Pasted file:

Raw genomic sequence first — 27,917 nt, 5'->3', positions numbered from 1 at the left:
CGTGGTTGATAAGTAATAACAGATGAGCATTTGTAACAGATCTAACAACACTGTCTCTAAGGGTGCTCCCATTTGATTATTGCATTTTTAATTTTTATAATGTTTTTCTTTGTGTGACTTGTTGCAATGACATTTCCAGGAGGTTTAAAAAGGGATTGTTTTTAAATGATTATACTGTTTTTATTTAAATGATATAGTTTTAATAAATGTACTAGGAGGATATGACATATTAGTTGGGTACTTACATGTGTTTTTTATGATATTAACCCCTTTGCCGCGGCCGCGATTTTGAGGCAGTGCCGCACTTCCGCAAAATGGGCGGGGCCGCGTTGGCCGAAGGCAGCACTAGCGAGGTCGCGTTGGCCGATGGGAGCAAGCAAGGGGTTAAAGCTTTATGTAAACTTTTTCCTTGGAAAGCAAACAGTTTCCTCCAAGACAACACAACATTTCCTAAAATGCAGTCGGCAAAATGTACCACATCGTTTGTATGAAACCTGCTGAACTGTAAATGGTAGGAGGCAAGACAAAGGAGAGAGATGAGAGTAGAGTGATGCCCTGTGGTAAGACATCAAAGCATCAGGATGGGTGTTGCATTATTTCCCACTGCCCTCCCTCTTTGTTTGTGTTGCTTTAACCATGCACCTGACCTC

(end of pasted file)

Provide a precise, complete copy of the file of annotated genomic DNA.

Raw genomic sequence first — 27,917 nt, 5'->3', positions numbered from 1 at the left:
CGTGGTTGATAAGTAATAACAGATGAGCATTTGTAACAGATCTAACAACACTGTCTCTAAGGGTGCTCCCATTTGATTATTGCATTTTTAATTTTTATAATGTTTTTCTTTGTGTGACTTGTTGCAATGACATTTCCAGGAGGTTTAAAAAGGGATTGTTTTTAAATGATTATACTGTTTTTATTTAAATGATATAGTTTTAATAAATGTACTAGGAGGATATGACATATTAGTTGGGTACTTACATGTGTTTTTTATGATATTAACCCCTTTGCCGCGGCCGCGATTTTGAGGCAGTGCCGCACTTCCGCAAAATGGGCGGGGCCGCGTTGGCCGAAGGCAGCACTAGCGAGGTCGCGTTGGCCGATGGGAGCAAGCAAGGGGTTAAAGCTTTATGTAAACTTTTTCCTTGGAAAGCAAACAGTTTCCTCCAAGACAACACAACATTTCCTAAAATGCAGTCGGCAAAATGTACCACATCGTTTGTATGAAACCTGCTGAACTGTAAATGGTAGGAGGCAAGACAAAGGAGAGAGATGAGAGTAGAGTGATGCCCTGTGGTAAGACATCAAAGCATCAGGATGGGTGTTGCATTATTTCCCACTGCCCTCCCTCTTTGTTTGTGTTGCTTTAACCATGCACCTGACCTC